I'm confused with the C/C++
unsigned long long type because theoretically it should store up to 2^64-1 which is a number of 19 decimal digits, but the following code:
unsigned int x = 1000000u; //(One million) unsigned long long k = (x*x); cout << k << endl;
prints out 3567587328, which is not correct.
Now 1,000,000^2 results in 1,000,000,000,000 - a number of 12 decimal digit, way below the limit of even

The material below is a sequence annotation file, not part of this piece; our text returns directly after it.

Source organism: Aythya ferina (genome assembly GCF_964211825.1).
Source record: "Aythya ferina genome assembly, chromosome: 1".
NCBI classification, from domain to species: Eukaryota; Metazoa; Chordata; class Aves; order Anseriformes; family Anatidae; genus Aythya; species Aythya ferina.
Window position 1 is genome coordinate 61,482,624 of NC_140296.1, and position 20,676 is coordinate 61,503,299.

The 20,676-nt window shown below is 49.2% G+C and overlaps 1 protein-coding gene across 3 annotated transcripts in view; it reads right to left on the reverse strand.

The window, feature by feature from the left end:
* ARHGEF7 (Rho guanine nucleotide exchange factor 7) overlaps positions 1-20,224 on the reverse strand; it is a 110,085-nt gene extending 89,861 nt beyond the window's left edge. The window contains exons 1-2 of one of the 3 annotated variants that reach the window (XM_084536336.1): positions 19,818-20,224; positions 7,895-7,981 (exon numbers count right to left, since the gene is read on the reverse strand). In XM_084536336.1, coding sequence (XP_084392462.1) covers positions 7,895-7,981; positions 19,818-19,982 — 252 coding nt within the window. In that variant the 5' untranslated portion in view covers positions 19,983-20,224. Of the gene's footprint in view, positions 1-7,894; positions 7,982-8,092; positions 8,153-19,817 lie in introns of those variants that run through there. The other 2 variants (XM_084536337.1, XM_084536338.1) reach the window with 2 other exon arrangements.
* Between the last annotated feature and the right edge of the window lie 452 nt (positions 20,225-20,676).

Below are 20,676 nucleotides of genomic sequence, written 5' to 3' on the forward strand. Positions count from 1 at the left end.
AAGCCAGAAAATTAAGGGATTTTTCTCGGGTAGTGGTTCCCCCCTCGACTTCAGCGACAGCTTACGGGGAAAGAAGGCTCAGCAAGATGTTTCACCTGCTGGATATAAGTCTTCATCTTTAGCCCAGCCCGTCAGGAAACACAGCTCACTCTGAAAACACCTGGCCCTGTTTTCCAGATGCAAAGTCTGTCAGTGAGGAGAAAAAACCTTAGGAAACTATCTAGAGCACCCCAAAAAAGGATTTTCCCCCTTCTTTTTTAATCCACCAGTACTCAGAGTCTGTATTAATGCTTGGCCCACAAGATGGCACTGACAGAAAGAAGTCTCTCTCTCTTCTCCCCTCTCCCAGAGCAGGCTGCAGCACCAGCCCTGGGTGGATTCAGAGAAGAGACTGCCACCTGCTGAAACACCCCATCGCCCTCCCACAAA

signed long long. How could this happen?
Does it have anything to do with the system I am running? (32-bit Ubuntu)
If I need a 64 bit system to implement a 64 bit operation then another question arises: Most compilers use linear congruential generator to generate random numbers as follow:
x(t) = (a*x(t-1) + c) mod m.
c is usually a 32 bit big number, m is
So there is a big chance that
a*x(t-1) results in a 64-bit number before the modulo operation is carried out.
If a 64 bit system is needed then how could gcc generate random numbers since 1990s on 16-32bit machines?
Thanks a million.